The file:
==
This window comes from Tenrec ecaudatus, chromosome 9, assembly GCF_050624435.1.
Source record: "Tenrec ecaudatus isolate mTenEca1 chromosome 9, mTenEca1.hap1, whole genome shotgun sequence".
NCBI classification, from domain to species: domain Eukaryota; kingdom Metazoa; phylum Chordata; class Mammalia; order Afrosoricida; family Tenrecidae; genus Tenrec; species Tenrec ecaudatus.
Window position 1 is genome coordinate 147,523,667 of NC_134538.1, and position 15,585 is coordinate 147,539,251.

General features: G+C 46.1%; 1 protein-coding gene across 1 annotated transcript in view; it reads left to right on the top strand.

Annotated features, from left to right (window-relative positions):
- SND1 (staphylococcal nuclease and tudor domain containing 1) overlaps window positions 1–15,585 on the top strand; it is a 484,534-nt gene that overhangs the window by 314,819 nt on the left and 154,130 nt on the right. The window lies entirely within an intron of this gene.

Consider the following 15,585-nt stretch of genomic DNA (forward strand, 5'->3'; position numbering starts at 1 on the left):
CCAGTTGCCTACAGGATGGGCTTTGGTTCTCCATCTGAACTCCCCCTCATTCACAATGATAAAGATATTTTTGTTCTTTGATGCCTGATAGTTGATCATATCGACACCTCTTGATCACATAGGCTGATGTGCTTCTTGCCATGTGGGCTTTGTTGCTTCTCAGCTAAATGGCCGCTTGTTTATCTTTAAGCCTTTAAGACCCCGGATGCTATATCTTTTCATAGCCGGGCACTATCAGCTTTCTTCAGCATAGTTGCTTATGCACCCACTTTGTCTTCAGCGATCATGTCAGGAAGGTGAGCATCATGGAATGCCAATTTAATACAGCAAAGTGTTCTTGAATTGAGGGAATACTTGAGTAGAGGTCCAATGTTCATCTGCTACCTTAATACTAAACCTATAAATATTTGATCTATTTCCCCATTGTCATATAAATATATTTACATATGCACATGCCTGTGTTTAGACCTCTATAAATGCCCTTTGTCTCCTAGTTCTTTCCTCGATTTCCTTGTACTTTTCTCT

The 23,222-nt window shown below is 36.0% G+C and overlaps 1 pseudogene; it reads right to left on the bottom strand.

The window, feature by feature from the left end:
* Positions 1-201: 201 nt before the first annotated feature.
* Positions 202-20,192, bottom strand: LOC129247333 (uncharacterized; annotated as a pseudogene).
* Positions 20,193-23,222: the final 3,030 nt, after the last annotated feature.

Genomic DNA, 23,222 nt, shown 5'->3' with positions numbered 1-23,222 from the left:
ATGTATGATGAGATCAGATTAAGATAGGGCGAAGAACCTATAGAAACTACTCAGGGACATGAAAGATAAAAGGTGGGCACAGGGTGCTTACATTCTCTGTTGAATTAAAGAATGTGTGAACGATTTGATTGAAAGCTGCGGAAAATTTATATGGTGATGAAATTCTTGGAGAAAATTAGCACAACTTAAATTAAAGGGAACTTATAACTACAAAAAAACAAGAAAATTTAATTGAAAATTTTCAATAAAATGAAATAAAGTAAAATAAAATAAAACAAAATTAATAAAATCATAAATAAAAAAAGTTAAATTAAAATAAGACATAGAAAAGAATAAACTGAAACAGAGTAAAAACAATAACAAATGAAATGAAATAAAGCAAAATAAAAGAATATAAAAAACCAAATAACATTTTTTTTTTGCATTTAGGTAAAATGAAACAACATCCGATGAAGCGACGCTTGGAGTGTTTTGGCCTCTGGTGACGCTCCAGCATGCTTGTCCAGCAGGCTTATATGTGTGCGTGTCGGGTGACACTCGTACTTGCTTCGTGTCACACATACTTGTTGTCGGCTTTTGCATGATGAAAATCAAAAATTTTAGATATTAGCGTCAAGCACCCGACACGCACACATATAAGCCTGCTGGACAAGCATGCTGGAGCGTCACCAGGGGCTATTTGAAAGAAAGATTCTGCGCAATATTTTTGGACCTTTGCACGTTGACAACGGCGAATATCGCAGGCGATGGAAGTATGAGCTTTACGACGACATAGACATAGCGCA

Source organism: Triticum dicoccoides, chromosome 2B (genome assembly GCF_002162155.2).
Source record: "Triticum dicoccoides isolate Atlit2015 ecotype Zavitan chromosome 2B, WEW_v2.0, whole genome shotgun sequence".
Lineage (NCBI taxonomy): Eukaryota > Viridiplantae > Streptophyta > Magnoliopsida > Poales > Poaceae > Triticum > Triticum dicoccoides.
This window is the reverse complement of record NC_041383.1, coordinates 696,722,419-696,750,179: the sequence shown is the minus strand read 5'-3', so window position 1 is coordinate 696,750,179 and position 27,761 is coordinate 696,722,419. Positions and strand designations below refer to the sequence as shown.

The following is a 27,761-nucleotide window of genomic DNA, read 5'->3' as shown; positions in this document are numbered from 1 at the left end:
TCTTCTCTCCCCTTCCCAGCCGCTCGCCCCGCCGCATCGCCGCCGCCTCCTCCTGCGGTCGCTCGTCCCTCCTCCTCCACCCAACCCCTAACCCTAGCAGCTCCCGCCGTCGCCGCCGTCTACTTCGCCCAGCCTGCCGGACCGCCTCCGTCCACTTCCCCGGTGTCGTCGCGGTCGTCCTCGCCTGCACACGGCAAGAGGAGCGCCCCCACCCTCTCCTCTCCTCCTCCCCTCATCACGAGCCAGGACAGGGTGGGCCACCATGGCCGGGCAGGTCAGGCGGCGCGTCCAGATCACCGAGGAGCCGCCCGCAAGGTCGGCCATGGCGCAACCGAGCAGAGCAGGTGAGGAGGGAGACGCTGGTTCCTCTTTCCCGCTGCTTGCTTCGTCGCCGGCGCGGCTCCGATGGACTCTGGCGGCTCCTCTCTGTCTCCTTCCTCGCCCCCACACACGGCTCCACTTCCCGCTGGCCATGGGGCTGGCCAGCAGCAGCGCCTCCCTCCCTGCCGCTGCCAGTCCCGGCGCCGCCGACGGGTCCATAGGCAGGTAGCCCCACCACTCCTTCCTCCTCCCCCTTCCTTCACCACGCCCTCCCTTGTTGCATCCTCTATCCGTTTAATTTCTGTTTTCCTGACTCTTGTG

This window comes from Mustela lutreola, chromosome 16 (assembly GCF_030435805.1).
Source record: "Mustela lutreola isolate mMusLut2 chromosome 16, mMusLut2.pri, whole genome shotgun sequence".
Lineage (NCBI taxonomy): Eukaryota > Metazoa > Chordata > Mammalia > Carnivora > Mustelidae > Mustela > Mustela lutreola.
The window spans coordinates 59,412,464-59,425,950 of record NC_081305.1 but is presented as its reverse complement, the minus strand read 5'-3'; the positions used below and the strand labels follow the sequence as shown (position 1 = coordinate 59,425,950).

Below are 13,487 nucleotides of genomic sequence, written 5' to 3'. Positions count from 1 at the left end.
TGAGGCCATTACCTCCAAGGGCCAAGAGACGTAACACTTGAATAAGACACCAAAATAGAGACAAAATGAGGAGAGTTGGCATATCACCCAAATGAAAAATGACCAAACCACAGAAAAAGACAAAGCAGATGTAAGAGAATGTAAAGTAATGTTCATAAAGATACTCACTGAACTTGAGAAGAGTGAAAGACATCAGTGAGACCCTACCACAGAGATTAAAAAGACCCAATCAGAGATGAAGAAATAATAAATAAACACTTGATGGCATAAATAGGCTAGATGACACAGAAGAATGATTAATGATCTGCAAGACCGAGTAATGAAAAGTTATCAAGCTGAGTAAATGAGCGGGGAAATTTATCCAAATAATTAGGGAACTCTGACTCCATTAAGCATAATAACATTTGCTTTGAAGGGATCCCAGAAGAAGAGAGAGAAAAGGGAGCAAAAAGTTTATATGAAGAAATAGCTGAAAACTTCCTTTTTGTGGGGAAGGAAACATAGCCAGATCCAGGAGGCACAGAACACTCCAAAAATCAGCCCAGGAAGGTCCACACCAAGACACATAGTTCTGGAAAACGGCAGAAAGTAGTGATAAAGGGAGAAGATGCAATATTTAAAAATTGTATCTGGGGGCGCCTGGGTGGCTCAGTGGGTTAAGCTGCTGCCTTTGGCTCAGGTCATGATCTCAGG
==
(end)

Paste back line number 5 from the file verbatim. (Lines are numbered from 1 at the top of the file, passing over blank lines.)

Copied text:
General features: G+C 46.1%; 1 protein-coding gene across 1 annotated transcript in view; it reads left to right on the top strand.